The Insubstantiality of the 'Substantial Factor' Test for Causation
34 Pages Posted: 17 Feb 2009
Date Written: May 2008
The Second Restatement of Torts continued the use of the "substantial factor" test for causation. This article reconsiders that test in a causally problematic context, asbestos litigation. It considers how courts have used and abused the substantial factor test and concludes that its use is unfortunate because of its fuzziness and lack of analytical rigor.
There are obvious advantages to returning to the but-for test of causation, as has the Third Restatement of Torts. The ambiguity surrounding the substantial factor test leads to inconsistent results, at least across jurisdictions. More importantly, the test gives no clear guidance to the factfinder about how one should approach the causal problem. It also permits courts to engage in fuzzy-headed thinking about what sort of causal requirement ought to be imposed on plaintiffs, especially in cases that present complications in the availability of evidence of such. The but-for test, on the other hand, offers a roadmap on how to think about causation.
But this article can't demonstrate the advantage of but-for causation over the substantial factor approach in a context like asbestos, where proof of causation is not possible. Under the circumstances this article does not take issue with jurisdictions that relax their proof requirements and permit plaintiffs to do something less than show that exposure to a given defendant's asbestos products was a factual cause of the harm. But-for causation simply won't work in these circumstances. Nor does this article criticize the effort on the part of courts to limit the extent of liability for defendants who have made small contributions to the overall dose to which the plaintiff was exposed. But even in this situation, the substantial factor test obfuscates what is really going on and permits courts to proceed without grappling with the real issues presented and resolving them on a transparent and honest basis. Recognition of the very difficult problems of proof in asbestos, a predicate to a coherent response to that problem, can't proceed without a clear grasp on what we mean by causation and the role of but-for in that definition.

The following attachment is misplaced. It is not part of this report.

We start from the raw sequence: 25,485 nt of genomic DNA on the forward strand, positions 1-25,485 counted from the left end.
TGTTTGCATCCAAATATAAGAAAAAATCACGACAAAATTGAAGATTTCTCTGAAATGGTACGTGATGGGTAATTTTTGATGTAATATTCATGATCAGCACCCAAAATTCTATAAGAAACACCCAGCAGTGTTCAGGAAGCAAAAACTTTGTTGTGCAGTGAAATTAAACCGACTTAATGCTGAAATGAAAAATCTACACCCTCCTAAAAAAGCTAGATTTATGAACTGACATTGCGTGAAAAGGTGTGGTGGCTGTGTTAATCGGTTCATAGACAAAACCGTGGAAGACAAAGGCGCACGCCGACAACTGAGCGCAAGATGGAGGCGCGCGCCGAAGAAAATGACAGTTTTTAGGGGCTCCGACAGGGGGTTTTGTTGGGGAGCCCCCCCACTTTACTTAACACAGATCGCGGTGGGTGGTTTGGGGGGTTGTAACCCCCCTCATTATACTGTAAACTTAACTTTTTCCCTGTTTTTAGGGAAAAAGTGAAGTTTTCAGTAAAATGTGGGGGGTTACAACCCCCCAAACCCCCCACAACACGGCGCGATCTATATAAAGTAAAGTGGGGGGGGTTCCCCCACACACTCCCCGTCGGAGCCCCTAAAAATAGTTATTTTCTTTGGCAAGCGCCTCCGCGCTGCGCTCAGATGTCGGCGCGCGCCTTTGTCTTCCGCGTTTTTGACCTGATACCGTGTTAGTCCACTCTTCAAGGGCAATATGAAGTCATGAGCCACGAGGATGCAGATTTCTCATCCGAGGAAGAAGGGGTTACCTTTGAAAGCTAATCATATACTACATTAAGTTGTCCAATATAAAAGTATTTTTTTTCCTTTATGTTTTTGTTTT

Keywords: torts, products liabilty, factual causation, substantial-factor test
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